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I believe the laws for GMP retention are definied by 21 CFR 211.180:

211.180 General requirements.

§ 211.180 General requirements.

(a) Any production, control, or distribution record that is required to be maintained in compliance with this part and is specifically associated with a batch of a drug product shall be retained for at least 1 year after the expiration date of the batch or, in the case of certain OTC drug products lacking expiration dating because they meet the criteria for exemption under § 211.137, 3 years after distribution of the batch.

(b) Records shall be maintained for all components, drug product containers, closures, and labeling for at least 1 year after the expiration date or, in the case of certain OTC drug products lacking expiration dating because they meet the criteria for exemption under § 211.137, 3 years after distribution of the last lot of drug product incorporating the component or using the container, closure, or labeling.

© All records required under this part, or copies of such records, shall be readily available for authorized inspection during the retention period at the establishment where the activities described in such records occurred. These records or copies thereof shall be subject to photocopying or other means of reproduction as part of such inspection. Records that can be immediately retrieved from another location by computer or other electronic means shall be considered as meeting the requirements of this paragraph.

(d) Records required under this part may be retained either as original records or as true copies such as photocopies, microfilm, microfiche, or other accurate reproductions of the original records. Where reduction techniques, such as microfilming, are used, suitable reader and photocopying equipment shall be readily available.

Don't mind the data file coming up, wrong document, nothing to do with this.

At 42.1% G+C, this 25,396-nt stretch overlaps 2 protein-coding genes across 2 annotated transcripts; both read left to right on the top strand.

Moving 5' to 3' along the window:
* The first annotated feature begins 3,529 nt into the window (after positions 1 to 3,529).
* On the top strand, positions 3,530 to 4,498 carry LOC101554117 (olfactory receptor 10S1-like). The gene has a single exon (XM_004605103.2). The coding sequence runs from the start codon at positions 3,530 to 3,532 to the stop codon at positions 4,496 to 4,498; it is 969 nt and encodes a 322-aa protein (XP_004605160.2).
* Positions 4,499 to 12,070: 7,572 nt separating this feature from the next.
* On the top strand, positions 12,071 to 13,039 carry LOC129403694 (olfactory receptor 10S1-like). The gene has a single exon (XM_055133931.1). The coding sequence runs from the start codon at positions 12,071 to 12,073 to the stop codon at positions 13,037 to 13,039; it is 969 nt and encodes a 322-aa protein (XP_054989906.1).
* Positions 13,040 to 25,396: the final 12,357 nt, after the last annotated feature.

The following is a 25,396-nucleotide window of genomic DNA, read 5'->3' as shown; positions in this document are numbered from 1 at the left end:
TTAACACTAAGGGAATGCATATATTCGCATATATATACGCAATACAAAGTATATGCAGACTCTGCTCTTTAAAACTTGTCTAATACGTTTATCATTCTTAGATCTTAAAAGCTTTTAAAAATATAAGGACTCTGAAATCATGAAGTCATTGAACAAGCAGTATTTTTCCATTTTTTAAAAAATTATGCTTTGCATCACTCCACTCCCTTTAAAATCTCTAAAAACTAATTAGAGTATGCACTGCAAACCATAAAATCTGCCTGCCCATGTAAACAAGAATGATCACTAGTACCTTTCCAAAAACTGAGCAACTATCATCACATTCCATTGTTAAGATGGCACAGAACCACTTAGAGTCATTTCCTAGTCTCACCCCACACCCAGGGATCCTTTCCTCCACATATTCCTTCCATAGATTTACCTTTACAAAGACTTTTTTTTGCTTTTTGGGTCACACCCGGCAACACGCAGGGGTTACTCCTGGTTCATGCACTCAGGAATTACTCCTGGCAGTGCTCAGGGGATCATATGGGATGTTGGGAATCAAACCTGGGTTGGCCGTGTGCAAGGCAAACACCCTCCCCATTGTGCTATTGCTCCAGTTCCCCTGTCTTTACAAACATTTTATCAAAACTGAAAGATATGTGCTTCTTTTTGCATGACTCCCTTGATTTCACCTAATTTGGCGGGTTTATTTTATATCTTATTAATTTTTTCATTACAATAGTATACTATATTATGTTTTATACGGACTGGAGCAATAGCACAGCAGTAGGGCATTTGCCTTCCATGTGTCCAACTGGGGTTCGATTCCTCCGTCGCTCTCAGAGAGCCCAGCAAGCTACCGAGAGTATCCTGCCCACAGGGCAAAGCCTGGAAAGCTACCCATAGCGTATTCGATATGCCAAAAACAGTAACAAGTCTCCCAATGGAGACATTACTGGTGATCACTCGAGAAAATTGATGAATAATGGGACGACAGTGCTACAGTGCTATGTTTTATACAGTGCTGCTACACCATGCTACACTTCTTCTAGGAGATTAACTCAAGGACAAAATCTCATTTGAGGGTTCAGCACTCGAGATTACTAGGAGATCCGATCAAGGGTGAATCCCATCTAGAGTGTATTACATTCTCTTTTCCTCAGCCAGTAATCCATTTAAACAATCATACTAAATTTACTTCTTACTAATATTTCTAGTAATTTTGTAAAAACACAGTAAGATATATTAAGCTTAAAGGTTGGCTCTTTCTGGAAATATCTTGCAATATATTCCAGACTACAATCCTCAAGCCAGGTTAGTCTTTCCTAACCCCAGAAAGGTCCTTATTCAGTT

(e) Written records required by this part shall be maintained so that data therein can be used for evaluating, at least annually, the quality standards of each drug product to determine the need for changes in drug product specifications or manufacturing or control procedures. Written procedures shall be established and followed for such evaluations and shall include provisions for:

(1) A review of a representative number of batches, whether approved or rejected, and, where applicable, records associated with the batch.

(2) A review of complaints, recalls, returned or salvaged drug products, and investigations conducted under § 211.192 for each drug product.

(f) Procedures shall be established to assure that the responsible officials of the firm, if they are not personally involved in or immediately aware of such actions, are notified in writing of any investigations conducted under §§ 211.198, 211.204, or 211.208 of these regulations, any recalls, reports of inspectional observations issued by the Food and Drug Administration, or any regulatory actions relating to good manufacturing practices brought by the Food and Drug Administration.

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FDA actually has an entire book about Records Management, Data Integrity, and Data Compliance for GMP documentation:
https://www.fda.gov/media/119267/download

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Thank you for this information! I am working from scratch, so these guidances and resources will come in handy.

Thanks again to a great RM community!